Atlantic is different.
Faro have a tidal range of more then 3 m and a large lagoon which empties and fills via two narrow channels. This is a good mix to experience strong tidal streams on its own, but adding to this relatively shallow ocean in front, swell, waves and wind and you get a nice playground.
This is the view from Heron towards Faro airport at low water. You can't really see the airport.
And later with flood the "island" disappears and the airport is visible in the background.
This tidal changes creates strong currents and form channels and ever moving sand bars. One needs some skill to navigate and anchor there. There is a good write-up about anchoring in Faro in anything sailing forum - see this thread:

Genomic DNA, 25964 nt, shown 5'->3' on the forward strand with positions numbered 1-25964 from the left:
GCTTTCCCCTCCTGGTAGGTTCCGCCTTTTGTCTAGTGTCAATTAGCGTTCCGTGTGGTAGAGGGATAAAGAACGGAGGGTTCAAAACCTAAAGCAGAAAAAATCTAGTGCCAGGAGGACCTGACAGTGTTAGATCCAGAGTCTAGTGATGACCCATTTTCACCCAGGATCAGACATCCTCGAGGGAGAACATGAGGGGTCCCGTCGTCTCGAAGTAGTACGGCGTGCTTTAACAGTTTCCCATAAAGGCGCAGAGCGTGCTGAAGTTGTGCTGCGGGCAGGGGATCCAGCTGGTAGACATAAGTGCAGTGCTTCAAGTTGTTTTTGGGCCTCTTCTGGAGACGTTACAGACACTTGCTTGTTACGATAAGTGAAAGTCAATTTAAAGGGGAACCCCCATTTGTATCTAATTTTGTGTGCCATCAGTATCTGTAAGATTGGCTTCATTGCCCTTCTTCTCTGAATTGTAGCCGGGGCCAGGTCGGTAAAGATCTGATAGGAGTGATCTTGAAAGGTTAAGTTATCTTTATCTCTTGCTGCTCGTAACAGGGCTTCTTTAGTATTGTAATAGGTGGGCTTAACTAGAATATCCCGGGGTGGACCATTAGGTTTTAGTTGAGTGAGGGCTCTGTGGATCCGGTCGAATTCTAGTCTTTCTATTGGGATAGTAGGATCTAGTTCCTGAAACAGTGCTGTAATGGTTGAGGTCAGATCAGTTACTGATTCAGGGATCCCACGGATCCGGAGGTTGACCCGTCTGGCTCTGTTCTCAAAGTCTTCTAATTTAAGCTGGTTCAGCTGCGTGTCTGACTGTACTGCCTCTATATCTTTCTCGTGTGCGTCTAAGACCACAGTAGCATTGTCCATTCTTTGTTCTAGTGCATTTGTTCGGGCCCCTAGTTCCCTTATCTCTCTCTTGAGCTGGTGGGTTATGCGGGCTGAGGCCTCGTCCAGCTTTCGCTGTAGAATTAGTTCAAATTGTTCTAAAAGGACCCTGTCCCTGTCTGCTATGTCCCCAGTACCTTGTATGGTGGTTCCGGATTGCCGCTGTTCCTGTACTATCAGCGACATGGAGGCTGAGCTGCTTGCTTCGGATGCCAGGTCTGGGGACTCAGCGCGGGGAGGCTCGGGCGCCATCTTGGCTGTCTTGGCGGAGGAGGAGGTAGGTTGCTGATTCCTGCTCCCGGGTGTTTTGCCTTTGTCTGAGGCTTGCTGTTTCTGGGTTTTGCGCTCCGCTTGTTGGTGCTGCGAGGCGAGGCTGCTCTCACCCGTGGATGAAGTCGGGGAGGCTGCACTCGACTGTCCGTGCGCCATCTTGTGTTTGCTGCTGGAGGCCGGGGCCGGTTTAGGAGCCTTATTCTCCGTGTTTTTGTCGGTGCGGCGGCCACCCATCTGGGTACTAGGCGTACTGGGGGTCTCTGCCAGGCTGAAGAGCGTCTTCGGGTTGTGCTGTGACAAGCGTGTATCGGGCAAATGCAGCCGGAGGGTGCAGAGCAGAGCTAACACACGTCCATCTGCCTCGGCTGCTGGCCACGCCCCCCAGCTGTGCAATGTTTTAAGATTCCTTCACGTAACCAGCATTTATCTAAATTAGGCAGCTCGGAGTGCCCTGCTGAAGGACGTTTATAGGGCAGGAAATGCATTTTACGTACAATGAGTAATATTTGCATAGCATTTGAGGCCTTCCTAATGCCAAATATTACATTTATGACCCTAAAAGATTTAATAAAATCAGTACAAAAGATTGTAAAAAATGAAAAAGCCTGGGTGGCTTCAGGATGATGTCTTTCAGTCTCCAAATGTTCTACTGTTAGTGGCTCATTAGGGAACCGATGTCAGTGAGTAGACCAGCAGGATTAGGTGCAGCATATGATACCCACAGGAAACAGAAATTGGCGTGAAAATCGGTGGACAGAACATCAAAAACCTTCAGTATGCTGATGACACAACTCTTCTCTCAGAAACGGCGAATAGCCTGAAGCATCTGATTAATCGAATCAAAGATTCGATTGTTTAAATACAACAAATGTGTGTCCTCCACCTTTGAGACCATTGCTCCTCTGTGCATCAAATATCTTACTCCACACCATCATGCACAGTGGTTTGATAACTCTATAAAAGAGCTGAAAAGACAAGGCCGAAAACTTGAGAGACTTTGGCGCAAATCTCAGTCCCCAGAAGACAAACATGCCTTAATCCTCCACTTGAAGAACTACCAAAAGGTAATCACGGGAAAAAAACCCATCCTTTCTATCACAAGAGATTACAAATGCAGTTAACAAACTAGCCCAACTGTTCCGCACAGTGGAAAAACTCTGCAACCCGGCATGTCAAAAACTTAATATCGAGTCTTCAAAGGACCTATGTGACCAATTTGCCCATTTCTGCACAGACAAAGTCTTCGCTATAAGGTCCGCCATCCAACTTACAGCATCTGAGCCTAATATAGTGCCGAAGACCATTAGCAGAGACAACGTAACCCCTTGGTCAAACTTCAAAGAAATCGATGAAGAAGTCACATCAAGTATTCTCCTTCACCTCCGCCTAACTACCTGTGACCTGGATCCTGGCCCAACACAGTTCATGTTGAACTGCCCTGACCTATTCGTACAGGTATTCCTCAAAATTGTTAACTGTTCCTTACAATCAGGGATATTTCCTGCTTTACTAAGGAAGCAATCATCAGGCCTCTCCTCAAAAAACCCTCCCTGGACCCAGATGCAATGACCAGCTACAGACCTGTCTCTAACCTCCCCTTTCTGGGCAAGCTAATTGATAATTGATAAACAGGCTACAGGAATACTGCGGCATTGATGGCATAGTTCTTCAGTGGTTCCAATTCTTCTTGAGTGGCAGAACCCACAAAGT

I recommend this forum to all sailors - it is packed with useful information, lively discussions and some healthy arguments.
Here is example of what can happen if you are not careful. This boat was anchored in the narrow channel and they were fine for a day or more. They stayed inside the channel as they were riding on water, not on wind. The wind was E anyway, so they were fine. Last night the wind was N and when the tide changed there was no current just long enough to allow wind to push them over a sand bar.
With water going down they had no other chance but to wait for next high water.
You can see someone picking clamps in the background. The water was knee deep at the boat at low tide. With no swell and soft bottom the boat was not at risk.
Evening was better then normal: